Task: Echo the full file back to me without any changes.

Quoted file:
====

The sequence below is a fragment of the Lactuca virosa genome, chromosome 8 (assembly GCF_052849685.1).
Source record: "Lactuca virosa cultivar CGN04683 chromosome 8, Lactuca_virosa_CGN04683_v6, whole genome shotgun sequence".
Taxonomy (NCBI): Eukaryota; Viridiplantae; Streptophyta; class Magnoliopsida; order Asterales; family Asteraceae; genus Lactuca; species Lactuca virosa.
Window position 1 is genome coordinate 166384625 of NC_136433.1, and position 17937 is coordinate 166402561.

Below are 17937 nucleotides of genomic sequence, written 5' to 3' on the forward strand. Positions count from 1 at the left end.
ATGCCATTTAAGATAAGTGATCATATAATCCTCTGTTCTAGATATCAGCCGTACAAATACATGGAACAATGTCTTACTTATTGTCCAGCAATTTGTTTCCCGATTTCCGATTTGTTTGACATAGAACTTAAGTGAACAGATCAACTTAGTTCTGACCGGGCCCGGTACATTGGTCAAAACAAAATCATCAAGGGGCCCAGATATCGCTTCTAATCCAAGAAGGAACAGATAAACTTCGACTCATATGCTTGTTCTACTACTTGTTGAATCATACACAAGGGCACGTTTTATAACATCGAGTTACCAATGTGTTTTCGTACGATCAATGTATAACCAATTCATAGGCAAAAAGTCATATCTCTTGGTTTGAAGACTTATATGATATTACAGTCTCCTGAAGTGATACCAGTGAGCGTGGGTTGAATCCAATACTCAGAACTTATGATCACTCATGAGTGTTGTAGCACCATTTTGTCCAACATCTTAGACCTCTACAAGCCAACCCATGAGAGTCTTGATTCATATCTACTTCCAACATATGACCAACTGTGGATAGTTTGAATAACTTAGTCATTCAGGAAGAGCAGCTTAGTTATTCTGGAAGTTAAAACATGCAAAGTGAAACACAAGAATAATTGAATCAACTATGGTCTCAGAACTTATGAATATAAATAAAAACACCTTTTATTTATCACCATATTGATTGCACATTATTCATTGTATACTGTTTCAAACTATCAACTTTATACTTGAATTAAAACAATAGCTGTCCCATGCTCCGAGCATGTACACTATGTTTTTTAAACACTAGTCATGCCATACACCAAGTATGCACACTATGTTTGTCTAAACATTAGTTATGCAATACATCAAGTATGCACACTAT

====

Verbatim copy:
The sequence below is a fragment of the Lactuca virosa genome, chromosome 8 (assembly GCF_052849685.1).
Source record: "Lactuca virosa cultivar CGN04683 chromosome 8, Lactuca_virosa_CGN04683_v6, whole genome shotgun sequence".
Taxonomy (NCBI): Eukaryota; Viridiplantae; Streptophyta; class Magnoliopsida; order Asterales; family Asteraceae; genus Lactuca; species Lactuca virosa.
Window position 1 is genome coordinate 166384625 of NC_136433.1, and position 17937 is coordinate 166402561.

Below are 17937 nucleotides of genomic sequence, written 5' to 3' on the forward strand. Positions count from 1 at the left end.
ATGCCATTTAAGATAAGTGATCATATAATCCTCTGTTCTAGATATCAGCCGTACAAATACATGGAACAATGTCTTACTTATTGTCCAGCAATTTGTTTCCCGATTTCCGATTTGTTTGACATAGAACTTAAGTGAACAGATCAACTTAGTTCTGACCGGGCCCGGTACATTGGTCAAAACAAAATCATCAAGGGGCCCAGATATCGCTTCTAATCCAAGAAGGAACAGATAAACTTCGACTCATATGCTTGTTCTACTACTTGTTGAATCATACACAAGGGCACGTTTTATAACATCGAGTTACCAATGTGTTTTCGTACGATCAATGTATAACCAATTCATAGGCAAAAAGTCATATCTCTTGGTTTGAAGACTTATATGATATTACAGTCTCCTGAAGTGATACCAGTGAGCGTGGGTTGAATCCAATACTCAGAACTTATGATCACTCATGAGTGTTGTAGCACCATTTTGTCCAACATCTTAGACCTCTACAAGCCAACCCATGAGAGTCTTGATTCATATCTACTTCCAACATATGACCAACTGTGGATAGTTTGAATAACTTAGTCATTCAGGAAGAGCAGCTTAGTTATTCTGGAAGTTAAAACATGCAAAGTGAAACACAAGAATAATTGAATCAACTATGGTCTCAGAACTTATGAATATAAATAAAAACACCTTTTATTTATCACCATATTGATTGCACATTATTCATTGTATACTGTTTCAAACTATCAACTTTATACTTGAATTAAAACAATAGCTGTCCCATGCTCCGAGCATGTACACTATGTTTTTTAAACACTAGTCATGCCATACACCAAGTATGCACACTATGTTTGTCTAAACATTAGTTATGCAATACATCAAGTATGCACACTAT